Should we appeal the decision to pay mom's back taxes?

1 answer | Last updated: Nov 07, 2016
A fellow caregiver asked...

My mother in law previously had a bad Power of Attorney (her daughter) whole stole her mom's money and is now in prison incidentally. She didn't pay Mom's 2004 taxes, causing the new POA (my husband / her son) to deal with an IRS audit, who recently asked for 9,000 dollars. Mom only has under 3,000 in the bank, and is in nursing home on Medicaid. What do you think - should we use appeal? Should we try going to their independent advocate service? It is described as "an independent organization within the IRS whose employees assist taxpayers who are experiencing economic harm, who are seeking help in resolving tax problems that have not been resolved through normal channels, or who believe that an IRS system or procedure is not working as it should." My husband thinks we should bite the bullet and pay her taxes but since we don't have any money to spare I say we fight it.

Thank you, we have no experience, Debbie and Jack

Expert Answers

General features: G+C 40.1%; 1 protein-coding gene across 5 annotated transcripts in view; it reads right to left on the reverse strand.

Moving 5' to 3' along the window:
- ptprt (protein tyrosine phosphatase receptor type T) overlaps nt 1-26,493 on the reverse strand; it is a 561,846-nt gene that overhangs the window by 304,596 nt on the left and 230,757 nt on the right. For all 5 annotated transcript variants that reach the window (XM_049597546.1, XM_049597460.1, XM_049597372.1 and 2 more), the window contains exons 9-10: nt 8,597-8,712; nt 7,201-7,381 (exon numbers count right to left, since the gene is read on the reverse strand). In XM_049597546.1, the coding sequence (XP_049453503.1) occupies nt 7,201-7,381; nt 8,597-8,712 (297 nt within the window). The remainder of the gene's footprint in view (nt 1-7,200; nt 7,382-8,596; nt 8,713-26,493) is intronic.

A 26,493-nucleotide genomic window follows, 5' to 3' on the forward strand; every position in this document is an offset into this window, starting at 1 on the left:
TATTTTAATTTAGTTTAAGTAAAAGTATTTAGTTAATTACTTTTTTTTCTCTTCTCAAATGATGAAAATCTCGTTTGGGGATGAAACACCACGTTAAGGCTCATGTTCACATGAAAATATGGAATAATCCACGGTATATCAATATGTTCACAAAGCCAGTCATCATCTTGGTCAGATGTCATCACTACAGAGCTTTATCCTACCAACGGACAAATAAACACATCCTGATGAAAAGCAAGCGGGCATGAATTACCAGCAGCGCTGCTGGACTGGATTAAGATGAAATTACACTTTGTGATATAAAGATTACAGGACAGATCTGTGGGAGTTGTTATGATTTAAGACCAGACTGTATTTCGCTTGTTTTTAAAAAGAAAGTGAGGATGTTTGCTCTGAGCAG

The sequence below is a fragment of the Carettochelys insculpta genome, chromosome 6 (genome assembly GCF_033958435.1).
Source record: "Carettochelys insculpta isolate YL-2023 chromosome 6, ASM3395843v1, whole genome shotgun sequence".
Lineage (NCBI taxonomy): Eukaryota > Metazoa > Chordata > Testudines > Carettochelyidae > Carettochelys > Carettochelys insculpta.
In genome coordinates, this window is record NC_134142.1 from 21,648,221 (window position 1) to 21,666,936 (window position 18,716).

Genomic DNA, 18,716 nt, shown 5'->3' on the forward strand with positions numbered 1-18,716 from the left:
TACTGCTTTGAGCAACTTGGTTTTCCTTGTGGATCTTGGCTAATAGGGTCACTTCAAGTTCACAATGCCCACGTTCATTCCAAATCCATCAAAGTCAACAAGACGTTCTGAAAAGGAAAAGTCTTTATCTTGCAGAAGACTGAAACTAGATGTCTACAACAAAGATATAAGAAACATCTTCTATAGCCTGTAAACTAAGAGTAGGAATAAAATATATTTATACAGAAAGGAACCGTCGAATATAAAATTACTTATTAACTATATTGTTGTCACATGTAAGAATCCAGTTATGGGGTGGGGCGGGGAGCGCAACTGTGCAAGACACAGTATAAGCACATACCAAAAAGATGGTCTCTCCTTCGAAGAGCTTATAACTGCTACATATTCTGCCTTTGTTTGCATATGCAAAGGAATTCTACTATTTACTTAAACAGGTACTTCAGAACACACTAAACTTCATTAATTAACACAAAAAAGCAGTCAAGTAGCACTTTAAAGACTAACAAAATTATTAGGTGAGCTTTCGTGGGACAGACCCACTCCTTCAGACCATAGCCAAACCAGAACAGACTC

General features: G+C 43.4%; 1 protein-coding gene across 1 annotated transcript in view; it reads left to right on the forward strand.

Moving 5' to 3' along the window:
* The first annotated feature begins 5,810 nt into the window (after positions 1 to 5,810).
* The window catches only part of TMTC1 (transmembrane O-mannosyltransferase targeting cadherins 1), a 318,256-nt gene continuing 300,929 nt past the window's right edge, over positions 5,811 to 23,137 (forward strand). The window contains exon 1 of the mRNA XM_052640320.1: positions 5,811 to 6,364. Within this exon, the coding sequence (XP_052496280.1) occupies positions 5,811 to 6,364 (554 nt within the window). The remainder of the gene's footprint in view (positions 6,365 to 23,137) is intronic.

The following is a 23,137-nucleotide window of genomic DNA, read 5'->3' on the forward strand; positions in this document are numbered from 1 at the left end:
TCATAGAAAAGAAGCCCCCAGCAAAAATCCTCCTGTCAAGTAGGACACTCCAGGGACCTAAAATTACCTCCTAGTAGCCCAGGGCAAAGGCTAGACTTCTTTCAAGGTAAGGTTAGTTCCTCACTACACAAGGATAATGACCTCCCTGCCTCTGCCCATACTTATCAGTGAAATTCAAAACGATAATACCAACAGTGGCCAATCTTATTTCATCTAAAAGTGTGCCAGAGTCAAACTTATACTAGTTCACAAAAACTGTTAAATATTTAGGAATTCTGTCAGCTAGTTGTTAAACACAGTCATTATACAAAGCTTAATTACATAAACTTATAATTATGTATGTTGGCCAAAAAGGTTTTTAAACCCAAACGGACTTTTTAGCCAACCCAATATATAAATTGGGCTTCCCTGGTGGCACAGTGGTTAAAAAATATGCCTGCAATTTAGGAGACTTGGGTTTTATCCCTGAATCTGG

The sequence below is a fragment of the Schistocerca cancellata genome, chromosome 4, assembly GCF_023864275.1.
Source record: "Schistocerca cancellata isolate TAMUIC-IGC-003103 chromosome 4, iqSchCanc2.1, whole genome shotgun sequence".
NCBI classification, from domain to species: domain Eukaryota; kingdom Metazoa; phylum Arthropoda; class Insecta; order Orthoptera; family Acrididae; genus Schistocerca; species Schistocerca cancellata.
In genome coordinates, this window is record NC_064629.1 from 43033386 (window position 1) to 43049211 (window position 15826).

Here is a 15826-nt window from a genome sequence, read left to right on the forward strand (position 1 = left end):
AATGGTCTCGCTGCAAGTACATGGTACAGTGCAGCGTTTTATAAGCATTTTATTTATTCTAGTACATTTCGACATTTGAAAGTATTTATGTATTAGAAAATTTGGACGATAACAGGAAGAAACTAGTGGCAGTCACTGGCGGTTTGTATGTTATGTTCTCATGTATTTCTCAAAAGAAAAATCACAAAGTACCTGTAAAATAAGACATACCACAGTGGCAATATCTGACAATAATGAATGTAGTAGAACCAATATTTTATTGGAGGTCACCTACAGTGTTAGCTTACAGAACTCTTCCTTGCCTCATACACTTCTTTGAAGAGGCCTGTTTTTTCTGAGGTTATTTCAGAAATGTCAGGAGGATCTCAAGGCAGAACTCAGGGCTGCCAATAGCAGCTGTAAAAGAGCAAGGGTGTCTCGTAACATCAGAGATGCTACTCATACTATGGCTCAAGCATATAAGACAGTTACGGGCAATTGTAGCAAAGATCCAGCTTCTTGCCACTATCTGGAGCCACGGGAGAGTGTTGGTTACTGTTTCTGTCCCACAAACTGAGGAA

Steve Weisman hosts the nationally syndicated radio show A Touch of Grey, heard on more than 50 stations, including WABC in New York City and KRLA in Los Angeles. He is a practicing lawyer specializing in estate planning and is admitted to practice before the United States Supreme Court. He's a public speaker and commentator who has appeared on many radio and television shows throughout the country, and he's the legal editor of Talkers magazine, the preeminent trade publication of talk radio. His latest book is The Truth About Avoiding Scams.

It definitely makes sense for your husband, on behalf of his mother to appeal the decision.  It probably does not make sense to expend what little money your mother has on professional representation by an accountant or lawyer at this point.  If you are unable to resolve the situation on your own, you may wish to utilize the independent advocate service.  You may wish to consider filing criminal charges or a civil lawsuit against the person who stole your mother- in-law's money, but if there is little chance of getting any money to compensate your mother-in-law for her loss, there would be little reason to file a civil lawsuit.  You may still want to file a criminal complaint to at least go on record that the reason for being unable to pay income taxes is that your mother-in-law's money was stolen.  This may help in your negotiations with the IRS.